Shown below, clockwise, are green- leaf lettuce, Chinese long beans (sitaw), sugar snap peas, and cherry tomatoes. We do know that lettuce leaves and cherry tomatoes are eaten raw, because they're common in our salads. What's new to me is that sitaw and sugar snaps are eaten raw, just like that. Of course they have to be the young ones and freshly picked, other wise they would be hard and difficult to chew. They are blanched and served along with sweet-spicy dressing or dip, or nothing at all. At first, the long beans assailed my palate since I'm really used to eating them cooked, sauteed or in broth. But I realized that I could get used to it, but that I don't really have to like it. Just that when it's served, I make no fuss about it and just chomp away. The sugar snaps are a different story, though. I could eat a whole pack of it in one sitting. Well, a pack to me means maybe twenty or so sweet, crispy and fresh pieces. :-)
Another kind of veggie I learned to love eating raw are the Mung bean sprouts, sweet, crispy and succulent! They are served with an order of pad thai, together with wedges of lime and green onions (scallions) or garlic chives.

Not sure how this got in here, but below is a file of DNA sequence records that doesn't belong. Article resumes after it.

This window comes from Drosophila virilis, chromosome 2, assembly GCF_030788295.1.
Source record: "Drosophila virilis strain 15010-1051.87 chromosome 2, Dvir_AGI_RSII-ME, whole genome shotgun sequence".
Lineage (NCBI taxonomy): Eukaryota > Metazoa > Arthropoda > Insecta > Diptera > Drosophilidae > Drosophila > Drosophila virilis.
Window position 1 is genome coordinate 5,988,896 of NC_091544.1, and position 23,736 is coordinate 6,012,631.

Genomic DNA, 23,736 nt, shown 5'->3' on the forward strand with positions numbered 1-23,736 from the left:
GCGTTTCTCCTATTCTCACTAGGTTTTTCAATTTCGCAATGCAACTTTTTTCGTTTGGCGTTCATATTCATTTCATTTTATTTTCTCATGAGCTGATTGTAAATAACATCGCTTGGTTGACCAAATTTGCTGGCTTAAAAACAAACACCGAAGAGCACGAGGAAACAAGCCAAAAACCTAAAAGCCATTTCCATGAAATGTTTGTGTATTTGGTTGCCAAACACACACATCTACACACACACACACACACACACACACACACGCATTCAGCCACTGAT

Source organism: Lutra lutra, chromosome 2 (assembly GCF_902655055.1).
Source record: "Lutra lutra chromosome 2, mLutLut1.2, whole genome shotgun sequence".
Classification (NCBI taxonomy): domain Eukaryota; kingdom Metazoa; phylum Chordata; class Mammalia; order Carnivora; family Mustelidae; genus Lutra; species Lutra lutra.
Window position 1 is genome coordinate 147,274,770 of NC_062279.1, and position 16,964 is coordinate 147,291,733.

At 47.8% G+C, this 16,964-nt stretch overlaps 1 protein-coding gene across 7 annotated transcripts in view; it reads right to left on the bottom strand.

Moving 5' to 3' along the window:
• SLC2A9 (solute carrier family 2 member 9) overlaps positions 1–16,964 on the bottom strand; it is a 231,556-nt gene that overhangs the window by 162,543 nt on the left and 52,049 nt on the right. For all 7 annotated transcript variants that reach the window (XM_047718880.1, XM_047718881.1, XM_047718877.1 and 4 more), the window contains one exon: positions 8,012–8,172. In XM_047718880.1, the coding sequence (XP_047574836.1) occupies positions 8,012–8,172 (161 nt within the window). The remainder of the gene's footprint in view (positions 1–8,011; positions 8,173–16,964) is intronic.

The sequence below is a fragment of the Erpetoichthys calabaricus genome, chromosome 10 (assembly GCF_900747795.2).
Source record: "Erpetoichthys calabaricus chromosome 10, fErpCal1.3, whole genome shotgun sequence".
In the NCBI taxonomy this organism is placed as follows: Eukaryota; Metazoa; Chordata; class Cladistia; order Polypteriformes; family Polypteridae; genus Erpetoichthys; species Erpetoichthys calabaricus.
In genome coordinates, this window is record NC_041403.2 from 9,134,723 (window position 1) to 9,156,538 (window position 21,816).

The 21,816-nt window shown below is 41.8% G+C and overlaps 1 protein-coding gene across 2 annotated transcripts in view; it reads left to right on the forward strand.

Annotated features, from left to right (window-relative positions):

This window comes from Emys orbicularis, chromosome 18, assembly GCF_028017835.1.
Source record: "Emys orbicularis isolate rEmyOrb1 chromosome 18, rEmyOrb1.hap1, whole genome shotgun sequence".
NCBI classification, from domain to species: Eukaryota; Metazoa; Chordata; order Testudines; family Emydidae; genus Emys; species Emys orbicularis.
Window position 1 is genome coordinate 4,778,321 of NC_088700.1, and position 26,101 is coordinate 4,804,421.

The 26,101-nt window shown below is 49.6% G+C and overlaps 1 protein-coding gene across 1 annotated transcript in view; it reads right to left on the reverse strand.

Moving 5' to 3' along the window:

I just learned, too, that Thais do the same with iceberg lettuce, more familiarly known as cabbage, as they do to the sugar snaps and green-leaf lettuce. They serve shredded cabbage as cole slaw, or just as is, like the lettuce. Cabbage and cucumber slices are usually served along with fish or meat dishes. I could get hooked to this kind of eating veggies the healthy way. let's see where it gets me in the days to come.
Next thing to discover are the spicy dishes around here. Thais love spicy food. I have to learn to eat their kind of spicy food, or keep saying mai pet everytime we go out to eat.#